A Separate Peace by John Knowles
Most people I've chatted with read A Separate Peace in high school, but somehow my school skipped right over it. It's the story of two boys at a New Hampshire boarding school called Devon. Devon is fictitious but is based on the author's high school alma mater, Phillips Exeter Academy.
(Many boys at Bucknell went to similar schools; I frequently parked beside a car at Bucknell with a "Phillips Exeter" bumper sticker, which further made me want to read this book!)
Though Knowles accurately paints the place of the story, the time seems to be an even more powerful force of the setting: during World War II.
The two Devon boys, introverted, academically-driven Gene and sporty, extroverted Phineas (or Finny), are attending school at an intriguing time in history—when the march to high school graduation is nearly synonymous with the march to the battlegrounds.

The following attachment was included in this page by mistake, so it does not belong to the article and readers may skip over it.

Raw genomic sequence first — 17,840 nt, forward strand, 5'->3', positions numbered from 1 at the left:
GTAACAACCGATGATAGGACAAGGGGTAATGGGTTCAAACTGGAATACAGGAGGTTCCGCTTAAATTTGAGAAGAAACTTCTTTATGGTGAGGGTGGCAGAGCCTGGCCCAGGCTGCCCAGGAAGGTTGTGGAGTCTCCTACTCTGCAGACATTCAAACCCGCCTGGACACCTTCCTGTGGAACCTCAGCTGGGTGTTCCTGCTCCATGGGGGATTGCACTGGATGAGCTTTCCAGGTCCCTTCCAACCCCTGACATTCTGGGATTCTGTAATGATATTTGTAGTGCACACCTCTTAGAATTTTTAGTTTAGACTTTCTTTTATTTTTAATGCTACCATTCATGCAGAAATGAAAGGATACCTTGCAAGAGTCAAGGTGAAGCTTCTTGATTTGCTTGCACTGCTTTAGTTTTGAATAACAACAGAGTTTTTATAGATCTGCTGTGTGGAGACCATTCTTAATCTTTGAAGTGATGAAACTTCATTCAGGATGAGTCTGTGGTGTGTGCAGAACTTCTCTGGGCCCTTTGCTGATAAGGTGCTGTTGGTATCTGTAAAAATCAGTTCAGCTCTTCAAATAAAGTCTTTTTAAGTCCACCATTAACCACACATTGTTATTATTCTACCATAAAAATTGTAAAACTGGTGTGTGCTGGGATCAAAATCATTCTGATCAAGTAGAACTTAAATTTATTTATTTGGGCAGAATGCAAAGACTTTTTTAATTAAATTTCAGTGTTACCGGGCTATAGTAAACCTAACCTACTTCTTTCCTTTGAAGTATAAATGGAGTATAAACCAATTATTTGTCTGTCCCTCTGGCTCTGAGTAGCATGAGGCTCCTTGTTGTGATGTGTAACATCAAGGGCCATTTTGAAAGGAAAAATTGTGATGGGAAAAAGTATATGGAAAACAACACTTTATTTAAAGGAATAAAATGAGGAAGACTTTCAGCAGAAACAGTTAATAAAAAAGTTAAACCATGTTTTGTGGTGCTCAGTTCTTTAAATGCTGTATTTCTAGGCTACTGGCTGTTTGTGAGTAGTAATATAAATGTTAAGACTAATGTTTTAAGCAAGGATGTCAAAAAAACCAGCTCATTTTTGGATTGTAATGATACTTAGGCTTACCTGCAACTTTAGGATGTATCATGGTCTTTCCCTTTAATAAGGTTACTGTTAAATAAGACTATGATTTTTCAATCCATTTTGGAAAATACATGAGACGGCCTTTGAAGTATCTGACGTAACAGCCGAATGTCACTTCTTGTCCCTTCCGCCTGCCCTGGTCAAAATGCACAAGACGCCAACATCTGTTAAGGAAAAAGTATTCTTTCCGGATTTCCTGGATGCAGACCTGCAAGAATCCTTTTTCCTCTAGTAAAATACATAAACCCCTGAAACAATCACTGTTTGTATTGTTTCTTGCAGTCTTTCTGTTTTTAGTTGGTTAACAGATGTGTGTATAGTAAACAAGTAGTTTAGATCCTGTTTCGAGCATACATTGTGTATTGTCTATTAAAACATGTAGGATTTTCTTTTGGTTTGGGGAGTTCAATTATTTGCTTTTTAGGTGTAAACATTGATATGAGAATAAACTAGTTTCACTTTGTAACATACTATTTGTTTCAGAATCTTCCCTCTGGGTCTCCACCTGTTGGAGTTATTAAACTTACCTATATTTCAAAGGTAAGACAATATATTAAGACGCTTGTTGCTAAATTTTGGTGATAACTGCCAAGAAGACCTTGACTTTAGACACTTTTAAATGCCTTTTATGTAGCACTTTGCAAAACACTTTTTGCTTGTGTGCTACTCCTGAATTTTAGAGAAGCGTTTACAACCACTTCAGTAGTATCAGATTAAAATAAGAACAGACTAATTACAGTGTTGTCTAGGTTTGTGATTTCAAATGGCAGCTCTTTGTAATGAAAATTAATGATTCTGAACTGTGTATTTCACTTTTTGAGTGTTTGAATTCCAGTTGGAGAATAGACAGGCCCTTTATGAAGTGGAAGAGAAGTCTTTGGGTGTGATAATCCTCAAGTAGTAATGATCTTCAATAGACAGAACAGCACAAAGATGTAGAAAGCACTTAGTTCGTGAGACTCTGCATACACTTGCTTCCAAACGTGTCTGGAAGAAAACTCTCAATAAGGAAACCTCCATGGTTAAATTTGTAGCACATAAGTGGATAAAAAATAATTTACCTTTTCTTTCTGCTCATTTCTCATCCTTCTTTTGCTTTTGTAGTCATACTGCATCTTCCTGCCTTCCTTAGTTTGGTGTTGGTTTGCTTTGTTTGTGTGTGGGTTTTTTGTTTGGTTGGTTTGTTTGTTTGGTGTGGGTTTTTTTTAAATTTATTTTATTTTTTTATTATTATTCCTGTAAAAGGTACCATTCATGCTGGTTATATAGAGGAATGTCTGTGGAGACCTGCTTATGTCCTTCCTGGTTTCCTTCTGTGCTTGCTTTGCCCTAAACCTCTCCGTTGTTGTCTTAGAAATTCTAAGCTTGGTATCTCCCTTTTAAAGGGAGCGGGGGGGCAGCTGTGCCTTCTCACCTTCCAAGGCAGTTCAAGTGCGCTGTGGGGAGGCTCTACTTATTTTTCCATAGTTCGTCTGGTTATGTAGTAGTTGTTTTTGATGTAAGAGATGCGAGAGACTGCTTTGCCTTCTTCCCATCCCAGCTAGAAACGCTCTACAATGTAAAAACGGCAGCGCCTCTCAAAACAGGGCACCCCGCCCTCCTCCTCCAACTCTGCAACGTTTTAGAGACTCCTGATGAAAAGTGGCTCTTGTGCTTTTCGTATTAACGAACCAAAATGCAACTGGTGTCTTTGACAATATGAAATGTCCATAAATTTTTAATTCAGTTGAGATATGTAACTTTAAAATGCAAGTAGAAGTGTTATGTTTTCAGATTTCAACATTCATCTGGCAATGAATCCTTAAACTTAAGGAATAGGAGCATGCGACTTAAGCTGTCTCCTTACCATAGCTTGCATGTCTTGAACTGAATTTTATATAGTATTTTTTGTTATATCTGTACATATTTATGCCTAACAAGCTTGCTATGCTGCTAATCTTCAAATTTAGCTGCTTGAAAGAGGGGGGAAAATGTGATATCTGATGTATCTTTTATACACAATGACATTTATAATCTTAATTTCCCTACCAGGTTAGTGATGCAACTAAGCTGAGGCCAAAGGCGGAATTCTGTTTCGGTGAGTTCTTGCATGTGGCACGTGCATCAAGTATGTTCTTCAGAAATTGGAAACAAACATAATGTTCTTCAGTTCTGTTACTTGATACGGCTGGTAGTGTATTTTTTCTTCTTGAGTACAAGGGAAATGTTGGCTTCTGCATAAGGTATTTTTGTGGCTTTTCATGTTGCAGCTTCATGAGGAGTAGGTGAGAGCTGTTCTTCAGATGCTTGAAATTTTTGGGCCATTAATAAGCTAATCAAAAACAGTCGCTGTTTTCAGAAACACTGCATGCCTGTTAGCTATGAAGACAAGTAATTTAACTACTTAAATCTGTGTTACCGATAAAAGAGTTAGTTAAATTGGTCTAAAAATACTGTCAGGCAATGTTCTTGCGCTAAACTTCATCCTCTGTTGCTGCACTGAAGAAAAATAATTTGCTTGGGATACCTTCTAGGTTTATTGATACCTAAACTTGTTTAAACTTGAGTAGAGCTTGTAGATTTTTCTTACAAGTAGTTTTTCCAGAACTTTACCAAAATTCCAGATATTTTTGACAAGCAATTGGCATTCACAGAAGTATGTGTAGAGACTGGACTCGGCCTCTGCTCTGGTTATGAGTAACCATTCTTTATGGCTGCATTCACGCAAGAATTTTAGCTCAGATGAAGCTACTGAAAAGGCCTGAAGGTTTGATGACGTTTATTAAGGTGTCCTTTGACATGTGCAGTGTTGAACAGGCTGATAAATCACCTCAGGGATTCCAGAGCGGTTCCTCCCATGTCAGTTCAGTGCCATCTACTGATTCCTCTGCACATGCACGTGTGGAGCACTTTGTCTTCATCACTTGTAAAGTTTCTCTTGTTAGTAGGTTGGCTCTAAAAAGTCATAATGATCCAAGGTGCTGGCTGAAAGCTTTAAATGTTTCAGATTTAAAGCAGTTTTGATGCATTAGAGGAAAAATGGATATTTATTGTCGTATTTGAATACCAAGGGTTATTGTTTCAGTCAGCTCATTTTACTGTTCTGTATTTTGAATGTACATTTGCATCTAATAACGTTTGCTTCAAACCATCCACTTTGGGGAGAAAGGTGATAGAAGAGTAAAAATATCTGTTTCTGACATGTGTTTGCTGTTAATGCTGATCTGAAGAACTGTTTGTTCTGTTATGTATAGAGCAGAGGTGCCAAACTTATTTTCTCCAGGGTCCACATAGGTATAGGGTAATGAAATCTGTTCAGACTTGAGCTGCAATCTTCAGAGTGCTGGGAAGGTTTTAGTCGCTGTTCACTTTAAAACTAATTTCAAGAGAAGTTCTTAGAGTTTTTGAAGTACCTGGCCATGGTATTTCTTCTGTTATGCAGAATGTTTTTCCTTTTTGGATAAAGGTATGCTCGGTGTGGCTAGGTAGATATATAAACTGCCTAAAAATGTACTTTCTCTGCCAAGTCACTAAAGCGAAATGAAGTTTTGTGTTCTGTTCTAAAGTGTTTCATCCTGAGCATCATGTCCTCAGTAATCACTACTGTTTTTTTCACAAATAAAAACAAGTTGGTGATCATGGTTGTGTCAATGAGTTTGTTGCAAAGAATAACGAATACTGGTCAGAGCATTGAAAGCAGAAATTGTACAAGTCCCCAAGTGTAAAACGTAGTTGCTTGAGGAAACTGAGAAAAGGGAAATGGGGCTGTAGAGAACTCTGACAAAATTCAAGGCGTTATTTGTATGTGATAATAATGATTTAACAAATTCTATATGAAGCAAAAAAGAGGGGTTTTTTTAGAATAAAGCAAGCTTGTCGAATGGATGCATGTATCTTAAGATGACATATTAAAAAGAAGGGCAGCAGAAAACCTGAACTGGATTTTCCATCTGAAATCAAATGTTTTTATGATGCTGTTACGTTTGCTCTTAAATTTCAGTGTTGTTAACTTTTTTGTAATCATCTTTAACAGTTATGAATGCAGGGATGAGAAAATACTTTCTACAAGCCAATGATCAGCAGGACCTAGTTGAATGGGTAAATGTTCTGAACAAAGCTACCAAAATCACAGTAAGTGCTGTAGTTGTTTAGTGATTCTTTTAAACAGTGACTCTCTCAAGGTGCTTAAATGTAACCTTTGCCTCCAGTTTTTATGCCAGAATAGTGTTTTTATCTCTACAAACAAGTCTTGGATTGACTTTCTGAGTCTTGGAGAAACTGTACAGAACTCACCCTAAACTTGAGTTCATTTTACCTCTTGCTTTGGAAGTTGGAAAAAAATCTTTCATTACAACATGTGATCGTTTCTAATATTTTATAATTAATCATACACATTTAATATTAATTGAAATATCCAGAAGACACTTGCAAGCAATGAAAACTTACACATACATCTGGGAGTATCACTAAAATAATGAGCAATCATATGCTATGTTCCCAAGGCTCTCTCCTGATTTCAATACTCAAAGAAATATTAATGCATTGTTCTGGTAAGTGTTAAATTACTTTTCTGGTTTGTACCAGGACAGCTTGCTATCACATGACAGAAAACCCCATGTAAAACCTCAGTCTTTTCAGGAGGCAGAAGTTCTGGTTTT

The progressing war courses throughout the background of the story—but the tumultuous relationship between Gene and Phineas takes the forefront. They are best friends and roommates with polar opposite personalities, but still, each seems to see the other as an extension of himself.
At the beginning of the book, it seems that Gene (the narrator), rather envies Phineas and looks up to him in kind of a hero-worshipping way, he says:
"He could also shine at many other things, with people for instance, the others in our dormitory, the faculty; in fact, if you stopped to think about it, Finny could shine with everyone, he attracted everyone he met. I was glad of that too. Naturally. He was my roommate and my best friend."
However, when a terrible accident occurs and both Phineas and Gene are involved, it prompts Gene to deeply and darkly explore their friendship, and learn about himself.
I really enjoyed reading a book that focused on a complex, but deep, platonic friendship. So many books are saturated with romantic love, but friendship can be just as big of a force in someone's life, especially someone in high school.
As a warning, I wouldn't call this an uplifting book by any means, but, for me, it was thought-provoking, beautifully written (I loved his metaphors and how they often related to nature), and definitely worth reading.